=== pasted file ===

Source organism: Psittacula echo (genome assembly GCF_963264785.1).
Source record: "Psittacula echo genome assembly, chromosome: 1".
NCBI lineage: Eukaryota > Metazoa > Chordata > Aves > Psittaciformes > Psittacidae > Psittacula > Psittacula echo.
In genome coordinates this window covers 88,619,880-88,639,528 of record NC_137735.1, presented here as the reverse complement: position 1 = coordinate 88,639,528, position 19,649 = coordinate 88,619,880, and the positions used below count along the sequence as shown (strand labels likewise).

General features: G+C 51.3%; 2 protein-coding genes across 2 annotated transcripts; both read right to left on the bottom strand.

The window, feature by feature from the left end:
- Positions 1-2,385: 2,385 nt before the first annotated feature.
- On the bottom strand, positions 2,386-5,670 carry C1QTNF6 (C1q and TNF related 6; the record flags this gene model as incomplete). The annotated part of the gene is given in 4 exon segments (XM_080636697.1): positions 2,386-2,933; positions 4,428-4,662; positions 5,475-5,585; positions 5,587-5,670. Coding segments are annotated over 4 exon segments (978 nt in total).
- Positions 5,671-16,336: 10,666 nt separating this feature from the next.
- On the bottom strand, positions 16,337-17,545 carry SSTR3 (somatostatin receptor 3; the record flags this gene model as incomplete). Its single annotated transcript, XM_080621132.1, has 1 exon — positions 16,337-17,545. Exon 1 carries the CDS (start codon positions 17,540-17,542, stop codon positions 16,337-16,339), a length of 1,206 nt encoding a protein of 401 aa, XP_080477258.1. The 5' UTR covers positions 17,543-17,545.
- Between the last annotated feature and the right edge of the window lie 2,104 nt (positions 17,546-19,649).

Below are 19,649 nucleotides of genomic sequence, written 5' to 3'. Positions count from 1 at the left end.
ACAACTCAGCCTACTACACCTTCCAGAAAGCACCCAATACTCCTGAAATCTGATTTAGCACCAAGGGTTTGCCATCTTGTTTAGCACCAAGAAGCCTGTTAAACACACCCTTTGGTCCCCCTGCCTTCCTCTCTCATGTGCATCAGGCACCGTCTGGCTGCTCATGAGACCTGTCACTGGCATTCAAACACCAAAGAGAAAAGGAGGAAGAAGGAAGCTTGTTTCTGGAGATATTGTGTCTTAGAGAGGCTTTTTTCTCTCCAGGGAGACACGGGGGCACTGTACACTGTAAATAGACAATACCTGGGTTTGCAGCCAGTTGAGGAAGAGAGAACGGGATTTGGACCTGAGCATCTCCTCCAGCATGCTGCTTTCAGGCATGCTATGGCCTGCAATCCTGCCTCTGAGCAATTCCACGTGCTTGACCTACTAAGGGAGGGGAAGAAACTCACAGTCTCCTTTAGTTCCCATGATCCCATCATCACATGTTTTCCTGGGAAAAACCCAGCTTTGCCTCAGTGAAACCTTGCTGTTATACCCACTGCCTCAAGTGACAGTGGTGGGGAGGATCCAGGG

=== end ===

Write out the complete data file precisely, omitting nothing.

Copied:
Source organism: Psittacula echo (genome assembly GCF_963264785.1).
Source record: "Psittacula echo genome assembly, chromosome: 1".
NCBI lineage: Eukaryota > Metazoa > Chordata > Aves > Psittaciformes > Psittacidae > Psittacula > Psittacula echo.
In genome coordinates this window covers 88,619,880-88,639,528 of record NC_137735.1, presented here as the reverse complement: position 1 = coordinate 88,639,528, position 19,649 = coordinate 88,619,880, and the positions used below count along the sequence as shown (strand labels likewise).

General features: G+C 51.3%; 2 protein-coding genes across 2 annotated transcripts; both read right to left on the bottom strand.

The window, feature by feature from the left end:
- Positions 1-2,385: 2,385 nt before the first annotated feature.
- On the bottom strand, positions 2,386-5,670 carry C1QTNF6 (C1q and TNF related 6; the record flags this gene model as incomplete). The annotated part of the gene is given in 4 exon segments (XM_080636697.1): positions 2,386-2,933; positions 4,428-4,662; positions 5,475-5,585; positions 5,587-5,670. Coding segments are annotated over 4 exon segments (978 nt in total).
- Positions 5,671-16,336: 10,666 nt separating this feature from the next.
- On the bottom strand, positions 16,337-17,545 carry SSTR3 (somatostatin receptor 3; the record flags this gene model as incomplete). Its single annotated transcript, XM_080621132.1, has 1 exon — positions 16,337-17,545. Exon 1 carries the CDS (start codon positions 17,540-17,542, stop codon positions 16,337-16,339), a length of 1,206 nt encoding a protein of 401 aa, XP_080477258.1. The 5' UTR covers positions 17,543-17,545.
- Between the last annotated feature and the right edge of the window lie 2,104 nt (positions 17,546-19,649).

Below are 19,649 nucleotides of genomic sequence, written 5' to 3'. Positions count from 1 at the left end.
ACAACTCAGCCTACTACACCTTCCAGAAAGCACCCAATACTCCTGAAATCTGATTTAGCACCAAGGGTTTGCCATCTTGTTTAGCACCAAGAAGCCTGTTAAACACACCCTTTGGTCCCCCTGCCTTCCTCTCTCATGTGCATCAGGCACCGTCTGGCTGCTCATGAGACCTGTCACTGGCATTCAAACACCAAAGAGAAAAGGAGGAAGAAGGAAGCTTGTTTCTGGAGATATTGTGTCTTAGAGAGGCTTTTTTCTCTCCAGGGAGACACGGGGGCACTGTACACTGTAAATAGACAATACCTGGGTTTGCAGCCAGTTGAGGAAGAGAGAACGGGATTTGGACCTGAGCATCTCCTCCAGCATGCTGCTTTCAGGCATGCTATGGCCTGCAATCCTGCCTCTGAGCAATTCCACGTGCTTGACCTACTAAGGGAGGGGAAGAAACTCACAGTCTCCTTTAGTTCCCATGATCCCATCATCACATGTTTTCCTGGGAAAAACCCAGCTTTGCCTCAGTGAAACCTTGCTGTTATACCCACTGCCTCAAGTGACAGTGGTGGGGAGGATCCAGGG